I found the following code on internet for adding two numbers using pointers:-

``````#include<stdio.h>
int main()
{
int a=30000,b=20,sum;
char *p;

p=(char *)a;
sum= (int)&p[b];
printf("%d",sum);
return 0;

}``````

But I can't understand how p holds the value 30000 or how the result of the program is addition of 30000 and 20..

And another small question.. What does the following statement declare:

``char *a[][40];``

What does '40' signify in this? Please help me out!!

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Last Post by Narue

>But I can't understand how p holds the value 30000 or how the result of the program is addition of 30000 and 20..
Presumably this hideous trick is meant to add two numbers without using the + operator. a is converted to a pointer to char, thus making the address pointed to by be 30000. Then the subscript operator is used to get to an object at an offset of b beyond the address pointed to by p. b is 20 and p+140==30020 (p is a pointer to char so that the step size is 1 rather than sizeof(int)). Use the address-of operator on the resulting object, convert the address back to int, and you've got the effect of a+b.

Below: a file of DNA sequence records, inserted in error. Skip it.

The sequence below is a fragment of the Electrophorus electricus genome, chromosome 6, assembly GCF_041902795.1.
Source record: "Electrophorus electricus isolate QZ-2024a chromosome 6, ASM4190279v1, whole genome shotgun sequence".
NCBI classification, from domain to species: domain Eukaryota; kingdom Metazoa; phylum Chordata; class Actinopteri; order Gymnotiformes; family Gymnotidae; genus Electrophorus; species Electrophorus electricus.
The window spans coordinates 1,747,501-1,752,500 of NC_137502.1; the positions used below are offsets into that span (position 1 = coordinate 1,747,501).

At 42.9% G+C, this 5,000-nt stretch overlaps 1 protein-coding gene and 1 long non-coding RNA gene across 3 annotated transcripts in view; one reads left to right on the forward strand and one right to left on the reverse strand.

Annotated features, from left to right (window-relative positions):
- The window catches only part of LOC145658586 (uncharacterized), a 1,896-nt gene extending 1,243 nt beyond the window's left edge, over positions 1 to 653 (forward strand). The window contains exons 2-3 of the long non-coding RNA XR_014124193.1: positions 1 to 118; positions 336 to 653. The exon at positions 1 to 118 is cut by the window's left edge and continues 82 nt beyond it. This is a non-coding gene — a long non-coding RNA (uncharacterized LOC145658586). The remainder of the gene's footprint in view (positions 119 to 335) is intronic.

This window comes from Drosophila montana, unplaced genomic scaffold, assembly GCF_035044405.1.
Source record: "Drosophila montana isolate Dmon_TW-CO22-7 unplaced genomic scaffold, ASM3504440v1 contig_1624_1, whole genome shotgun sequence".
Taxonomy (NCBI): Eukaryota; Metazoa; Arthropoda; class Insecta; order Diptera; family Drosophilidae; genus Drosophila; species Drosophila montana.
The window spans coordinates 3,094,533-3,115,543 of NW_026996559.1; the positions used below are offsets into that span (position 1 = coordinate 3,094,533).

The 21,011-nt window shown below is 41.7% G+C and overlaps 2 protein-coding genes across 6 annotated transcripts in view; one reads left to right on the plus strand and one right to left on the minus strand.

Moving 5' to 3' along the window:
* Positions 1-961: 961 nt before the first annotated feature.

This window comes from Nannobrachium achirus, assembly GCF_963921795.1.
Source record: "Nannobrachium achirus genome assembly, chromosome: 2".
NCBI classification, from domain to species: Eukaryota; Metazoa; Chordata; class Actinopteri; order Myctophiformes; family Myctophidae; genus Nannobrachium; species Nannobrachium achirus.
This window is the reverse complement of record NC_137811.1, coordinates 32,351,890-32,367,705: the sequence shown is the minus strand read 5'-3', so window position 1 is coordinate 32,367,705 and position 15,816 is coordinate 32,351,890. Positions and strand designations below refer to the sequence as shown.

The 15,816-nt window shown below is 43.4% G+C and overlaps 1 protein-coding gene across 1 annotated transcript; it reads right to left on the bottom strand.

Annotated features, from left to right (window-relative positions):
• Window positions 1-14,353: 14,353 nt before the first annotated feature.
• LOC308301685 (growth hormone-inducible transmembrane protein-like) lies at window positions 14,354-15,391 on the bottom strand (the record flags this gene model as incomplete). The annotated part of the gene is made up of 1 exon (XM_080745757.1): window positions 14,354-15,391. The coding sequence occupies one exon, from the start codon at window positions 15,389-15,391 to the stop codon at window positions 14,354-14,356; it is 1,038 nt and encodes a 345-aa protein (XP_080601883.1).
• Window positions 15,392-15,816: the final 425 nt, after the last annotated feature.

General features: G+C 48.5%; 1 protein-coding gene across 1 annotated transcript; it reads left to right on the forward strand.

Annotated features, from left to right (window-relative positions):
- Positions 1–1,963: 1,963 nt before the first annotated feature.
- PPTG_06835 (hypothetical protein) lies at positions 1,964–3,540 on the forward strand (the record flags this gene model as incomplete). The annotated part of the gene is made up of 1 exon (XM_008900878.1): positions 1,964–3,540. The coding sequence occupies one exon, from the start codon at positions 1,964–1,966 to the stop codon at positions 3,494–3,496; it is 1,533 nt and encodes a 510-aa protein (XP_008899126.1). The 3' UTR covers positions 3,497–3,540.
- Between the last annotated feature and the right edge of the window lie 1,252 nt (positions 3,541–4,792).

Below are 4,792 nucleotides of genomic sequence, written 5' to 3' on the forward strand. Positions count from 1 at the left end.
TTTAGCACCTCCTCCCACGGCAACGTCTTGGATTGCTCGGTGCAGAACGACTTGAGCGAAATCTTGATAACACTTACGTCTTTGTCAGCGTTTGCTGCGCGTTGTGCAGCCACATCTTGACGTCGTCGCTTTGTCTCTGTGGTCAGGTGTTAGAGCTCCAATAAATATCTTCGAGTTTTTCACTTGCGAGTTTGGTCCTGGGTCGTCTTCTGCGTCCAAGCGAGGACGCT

>What does the following statement declare: [ `char *a[][40];` ]
Break it down from the inside out:

``````a       // a is an
[]     // array of undefined size of
[40] // arrays of 40
*        // pointers to
char          // char``````

Edited by Narue: n/a

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